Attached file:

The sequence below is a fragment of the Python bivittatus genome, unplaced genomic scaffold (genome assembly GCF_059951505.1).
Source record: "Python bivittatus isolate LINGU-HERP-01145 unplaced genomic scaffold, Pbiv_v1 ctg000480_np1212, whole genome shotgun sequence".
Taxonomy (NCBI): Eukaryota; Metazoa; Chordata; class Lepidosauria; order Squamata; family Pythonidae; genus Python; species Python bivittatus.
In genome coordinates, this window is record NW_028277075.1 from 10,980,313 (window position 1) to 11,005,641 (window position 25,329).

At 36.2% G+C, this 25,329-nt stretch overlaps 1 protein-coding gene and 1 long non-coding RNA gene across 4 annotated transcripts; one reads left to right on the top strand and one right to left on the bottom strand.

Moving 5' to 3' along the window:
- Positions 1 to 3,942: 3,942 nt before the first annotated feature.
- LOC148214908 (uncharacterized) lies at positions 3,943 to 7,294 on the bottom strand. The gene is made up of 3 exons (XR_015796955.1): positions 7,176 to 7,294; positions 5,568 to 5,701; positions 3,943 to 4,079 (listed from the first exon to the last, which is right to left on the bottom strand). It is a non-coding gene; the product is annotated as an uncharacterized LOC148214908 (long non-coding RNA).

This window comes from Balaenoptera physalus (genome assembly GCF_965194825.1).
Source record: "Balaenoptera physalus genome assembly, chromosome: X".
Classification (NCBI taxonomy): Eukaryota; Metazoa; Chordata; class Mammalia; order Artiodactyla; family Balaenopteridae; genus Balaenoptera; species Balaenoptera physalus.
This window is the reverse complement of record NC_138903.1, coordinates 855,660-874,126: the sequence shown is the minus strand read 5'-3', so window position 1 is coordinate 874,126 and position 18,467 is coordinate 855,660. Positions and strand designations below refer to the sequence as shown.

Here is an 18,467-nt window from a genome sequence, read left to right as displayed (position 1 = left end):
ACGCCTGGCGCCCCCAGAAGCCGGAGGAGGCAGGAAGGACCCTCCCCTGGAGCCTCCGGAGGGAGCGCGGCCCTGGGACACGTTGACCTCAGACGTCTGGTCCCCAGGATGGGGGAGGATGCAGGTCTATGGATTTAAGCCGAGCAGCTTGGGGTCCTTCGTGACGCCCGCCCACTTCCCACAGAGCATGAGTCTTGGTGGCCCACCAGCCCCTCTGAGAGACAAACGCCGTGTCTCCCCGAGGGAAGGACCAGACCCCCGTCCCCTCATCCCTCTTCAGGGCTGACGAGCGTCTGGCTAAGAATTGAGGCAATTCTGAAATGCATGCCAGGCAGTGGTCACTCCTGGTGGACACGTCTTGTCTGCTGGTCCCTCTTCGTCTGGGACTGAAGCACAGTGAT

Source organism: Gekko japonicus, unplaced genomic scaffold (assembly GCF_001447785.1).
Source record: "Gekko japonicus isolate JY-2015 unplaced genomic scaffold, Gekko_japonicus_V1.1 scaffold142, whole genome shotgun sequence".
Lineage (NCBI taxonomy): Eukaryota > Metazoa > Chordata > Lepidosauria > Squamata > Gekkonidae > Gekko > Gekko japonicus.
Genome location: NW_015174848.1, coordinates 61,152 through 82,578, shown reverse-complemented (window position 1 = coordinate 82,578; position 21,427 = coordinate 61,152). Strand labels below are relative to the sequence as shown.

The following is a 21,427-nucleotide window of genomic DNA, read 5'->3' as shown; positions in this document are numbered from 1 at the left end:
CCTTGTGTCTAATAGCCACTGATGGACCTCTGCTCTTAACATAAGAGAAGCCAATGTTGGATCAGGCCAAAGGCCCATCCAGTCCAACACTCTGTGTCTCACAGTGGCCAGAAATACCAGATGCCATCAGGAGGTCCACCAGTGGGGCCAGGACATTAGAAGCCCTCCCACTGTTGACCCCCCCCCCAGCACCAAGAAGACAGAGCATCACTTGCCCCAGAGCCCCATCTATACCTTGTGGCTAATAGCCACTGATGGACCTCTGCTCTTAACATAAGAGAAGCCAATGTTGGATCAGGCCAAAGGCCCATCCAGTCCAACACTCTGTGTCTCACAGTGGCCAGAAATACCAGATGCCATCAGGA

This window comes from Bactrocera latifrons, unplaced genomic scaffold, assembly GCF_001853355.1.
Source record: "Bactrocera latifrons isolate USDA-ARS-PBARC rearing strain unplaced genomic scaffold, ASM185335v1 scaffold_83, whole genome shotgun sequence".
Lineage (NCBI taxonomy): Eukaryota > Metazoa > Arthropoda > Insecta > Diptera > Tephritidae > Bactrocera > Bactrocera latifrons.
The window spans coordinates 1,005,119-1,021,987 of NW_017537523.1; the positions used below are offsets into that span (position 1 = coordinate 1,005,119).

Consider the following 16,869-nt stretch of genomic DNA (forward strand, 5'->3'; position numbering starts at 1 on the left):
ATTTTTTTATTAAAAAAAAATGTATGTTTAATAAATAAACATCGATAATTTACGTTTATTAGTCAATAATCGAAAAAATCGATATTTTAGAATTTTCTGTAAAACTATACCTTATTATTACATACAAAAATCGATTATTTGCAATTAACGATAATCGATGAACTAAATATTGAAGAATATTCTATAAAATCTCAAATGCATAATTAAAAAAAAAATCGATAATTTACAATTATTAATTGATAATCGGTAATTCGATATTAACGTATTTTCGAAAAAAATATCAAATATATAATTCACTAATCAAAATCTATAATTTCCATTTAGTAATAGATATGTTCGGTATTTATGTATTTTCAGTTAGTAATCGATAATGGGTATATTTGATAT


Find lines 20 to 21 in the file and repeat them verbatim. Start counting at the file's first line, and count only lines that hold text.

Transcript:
CCTTGTGTCTAATAGCCACTGATGGACCTCTGCTCTTAACATAAGAGAAGCCAATGTTGGATCAGGCCAAAGGCCCATCCAGTCCAACACTCTGTGTCTCACAGTGGCCAGAAATACCAGATGCCATCAGGAGGTCCACCAGTGGGGCCAGGACATTAGAAGCCCTCCCACTGTTGACCCCCCCCCCAGCACCAAGAAGACAGAGCATCACTTGCCCCAGAGCCCCATCTATACCTTGTGGCTAATAGCCACTGATGGACCTCTGCTCTTAACATAAGAGAAGCCAATGTTGGATCAGGCCAAAGGCCCATCCAGTCCAACACTCTGTGTCTCACAGTGGCCAGAAATACCAGATGCCATCAGGA

This window comes from Bactrocera latifrons, unplaced genomic scaffold, assembly GCF_001853355.1.